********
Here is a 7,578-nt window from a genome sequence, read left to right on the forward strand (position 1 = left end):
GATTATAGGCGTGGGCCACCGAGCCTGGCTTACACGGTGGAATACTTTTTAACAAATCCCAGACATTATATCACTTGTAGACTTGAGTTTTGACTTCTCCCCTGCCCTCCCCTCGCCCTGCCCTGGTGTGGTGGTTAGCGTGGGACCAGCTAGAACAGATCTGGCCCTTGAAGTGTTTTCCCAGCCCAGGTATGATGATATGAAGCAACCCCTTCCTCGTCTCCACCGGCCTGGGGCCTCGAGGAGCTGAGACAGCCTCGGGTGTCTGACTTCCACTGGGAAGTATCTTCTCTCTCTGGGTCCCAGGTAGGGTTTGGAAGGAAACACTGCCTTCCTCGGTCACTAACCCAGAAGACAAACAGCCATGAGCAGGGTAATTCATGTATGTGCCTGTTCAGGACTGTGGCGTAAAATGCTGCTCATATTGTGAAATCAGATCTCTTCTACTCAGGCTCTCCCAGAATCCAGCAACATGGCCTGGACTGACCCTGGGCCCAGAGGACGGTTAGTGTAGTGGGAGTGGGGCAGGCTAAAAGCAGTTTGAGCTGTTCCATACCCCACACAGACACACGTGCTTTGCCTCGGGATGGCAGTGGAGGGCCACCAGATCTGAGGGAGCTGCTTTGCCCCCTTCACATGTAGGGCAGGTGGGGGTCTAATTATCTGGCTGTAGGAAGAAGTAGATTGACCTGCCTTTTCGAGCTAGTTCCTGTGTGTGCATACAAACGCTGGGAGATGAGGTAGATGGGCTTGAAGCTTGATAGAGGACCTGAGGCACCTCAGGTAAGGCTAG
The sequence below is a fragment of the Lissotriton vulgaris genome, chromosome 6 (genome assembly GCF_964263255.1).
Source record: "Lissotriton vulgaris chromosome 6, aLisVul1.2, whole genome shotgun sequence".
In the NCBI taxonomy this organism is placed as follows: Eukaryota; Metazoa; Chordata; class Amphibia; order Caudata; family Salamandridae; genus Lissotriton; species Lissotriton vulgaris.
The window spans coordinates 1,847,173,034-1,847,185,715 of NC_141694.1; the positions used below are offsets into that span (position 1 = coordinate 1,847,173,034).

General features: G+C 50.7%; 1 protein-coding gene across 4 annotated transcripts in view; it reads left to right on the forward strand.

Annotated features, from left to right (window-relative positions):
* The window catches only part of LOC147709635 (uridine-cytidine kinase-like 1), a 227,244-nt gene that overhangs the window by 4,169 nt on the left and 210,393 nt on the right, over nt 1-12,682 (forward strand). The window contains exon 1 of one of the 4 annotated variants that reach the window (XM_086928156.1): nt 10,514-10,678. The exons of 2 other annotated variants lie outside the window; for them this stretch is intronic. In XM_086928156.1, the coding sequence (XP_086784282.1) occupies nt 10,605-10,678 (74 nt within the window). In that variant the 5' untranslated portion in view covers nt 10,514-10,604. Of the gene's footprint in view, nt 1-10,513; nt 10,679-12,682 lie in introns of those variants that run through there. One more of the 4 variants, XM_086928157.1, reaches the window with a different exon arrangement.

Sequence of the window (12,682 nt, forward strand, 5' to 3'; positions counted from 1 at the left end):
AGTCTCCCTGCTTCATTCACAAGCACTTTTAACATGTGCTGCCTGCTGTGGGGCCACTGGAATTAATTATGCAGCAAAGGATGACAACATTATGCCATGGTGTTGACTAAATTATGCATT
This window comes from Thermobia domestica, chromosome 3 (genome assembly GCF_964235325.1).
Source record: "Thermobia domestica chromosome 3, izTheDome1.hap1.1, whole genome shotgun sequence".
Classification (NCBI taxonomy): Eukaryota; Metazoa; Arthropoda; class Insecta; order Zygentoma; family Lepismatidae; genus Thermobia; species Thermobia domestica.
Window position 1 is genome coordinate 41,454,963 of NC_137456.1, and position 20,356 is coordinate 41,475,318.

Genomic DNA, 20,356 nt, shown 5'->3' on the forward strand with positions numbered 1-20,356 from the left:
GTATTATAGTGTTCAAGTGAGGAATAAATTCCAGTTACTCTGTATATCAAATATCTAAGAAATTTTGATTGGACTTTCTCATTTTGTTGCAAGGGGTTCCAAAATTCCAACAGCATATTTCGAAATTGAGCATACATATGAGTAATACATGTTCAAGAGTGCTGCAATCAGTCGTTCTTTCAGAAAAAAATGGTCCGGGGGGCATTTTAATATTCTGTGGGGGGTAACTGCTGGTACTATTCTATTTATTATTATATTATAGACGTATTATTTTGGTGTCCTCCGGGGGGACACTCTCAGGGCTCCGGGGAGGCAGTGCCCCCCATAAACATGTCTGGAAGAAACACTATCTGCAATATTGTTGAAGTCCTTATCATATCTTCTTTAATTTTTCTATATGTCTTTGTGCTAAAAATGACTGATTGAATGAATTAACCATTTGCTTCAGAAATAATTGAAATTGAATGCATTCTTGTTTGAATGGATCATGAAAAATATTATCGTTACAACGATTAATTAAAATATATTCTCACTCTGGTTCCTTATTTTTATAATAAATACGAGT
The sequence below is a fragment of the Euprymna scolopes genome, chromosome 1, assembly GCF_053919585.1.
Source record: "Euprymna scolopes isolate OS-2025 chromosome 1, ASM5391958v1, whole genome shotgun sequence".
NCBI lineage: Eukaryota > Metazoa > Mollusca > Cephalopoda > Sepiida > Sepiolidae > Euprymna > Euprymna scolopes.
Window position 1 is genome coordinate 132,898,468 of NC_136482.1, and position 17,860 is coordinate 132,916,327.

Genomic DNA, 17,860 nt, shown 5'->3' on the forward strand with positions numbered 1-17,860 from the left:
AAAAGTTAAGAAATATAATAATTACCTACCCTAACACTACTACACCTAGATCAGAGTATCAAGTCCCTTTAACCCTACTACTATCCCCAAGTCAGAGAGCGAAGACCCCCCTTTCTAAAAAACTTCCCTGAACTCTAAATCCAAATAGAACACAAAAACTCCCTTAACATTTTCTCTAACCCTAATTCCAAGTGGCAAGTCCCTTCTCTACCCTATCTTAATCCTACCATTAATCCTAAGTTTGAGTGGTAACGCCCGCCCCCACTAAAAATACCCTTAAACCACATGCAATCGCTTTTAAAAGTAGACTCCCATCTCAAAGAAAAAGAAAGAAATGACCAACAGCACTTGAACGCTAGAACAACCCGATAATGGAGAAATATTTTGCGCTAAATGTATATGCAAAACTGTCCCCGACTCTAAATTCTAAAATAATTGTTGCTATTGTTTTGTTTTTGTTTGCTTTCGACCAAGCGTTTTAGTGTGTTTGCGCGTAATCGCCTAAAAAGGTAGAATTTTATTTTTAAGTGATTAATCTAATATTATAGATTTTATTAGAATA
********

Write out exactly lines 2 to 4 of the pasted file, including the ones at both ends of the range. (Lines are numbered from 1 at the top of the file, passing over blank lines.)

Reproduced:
GATTATAGGCGTGGGCCACCGAGCCTGGCTTACACGGTGGAATACTTTTTAACAAATCCCAGACATTATATCACTTGTAGACTTGAGTTTTGACTTCTCCCCTGCCCTCCCCTCGCCCTGCCCTGGTGTGGTGGTTAGCGTGGGACCAGCTAGAACAGATCTGGCCCTTGAAGTGTTTTCCCAGCCCAGGTATGATGATATGAAGCAACCCCTTCCTCGTCTCCACCGGCCTGGGGCCTCGAGGAGCTGAGACAGCCTCGGGTGTCTGACTTCCACTGGGAAGTATCTTCTCTCTCTGGGTCCCAGGTAGGGTTTGGAAGGAAACACTGCCTTCCTCGGTCACTAACCCAGAAGACAAACAGCCATGAGCAGGGTAATTCATGTATGTGCCTGTTCAGGACTGTGGCGTAAAATGCTGCTCATATTGTGAAATCAGATCTCTTCTACTCAGGCTCTCCCAGAATCCAGCAACATGGCCTGGACTGACCCTGGGCCCAGAGGACGGTTAGTGTAGTGGGAGTGGGGCAGGCTAAAAGCAGTTTGAGCTGTTCCATACCCCACACAGACACACGTGCTTTGCCTCGGGATGGCAGTGGAGGGCCACCAGATCTGAGGGAGCTGCTTTGCCCCCTTCACATGTAGGGCAGGTGGGGGTCTAATTATCTGGCTGTAGGAAGAAGTAGATTGACCTGCCTTTTCGAGCTAGTTCCTGTGTGTGCATACAAACGCTGGGAGATGAGGTAGATGGGCTTGAAGCTTGATAGAGGACCTGAGGCACCTCAGGTAAGGCTAG
The sequence below is a fragment of the Lissotriton vulgaris genome, chromosome 6 (genome assembly GCF_964263255.1).
Source record: "Lissotriton vulgaris chromosome 6, aLisVul1.2, whole genome shotgun sequence".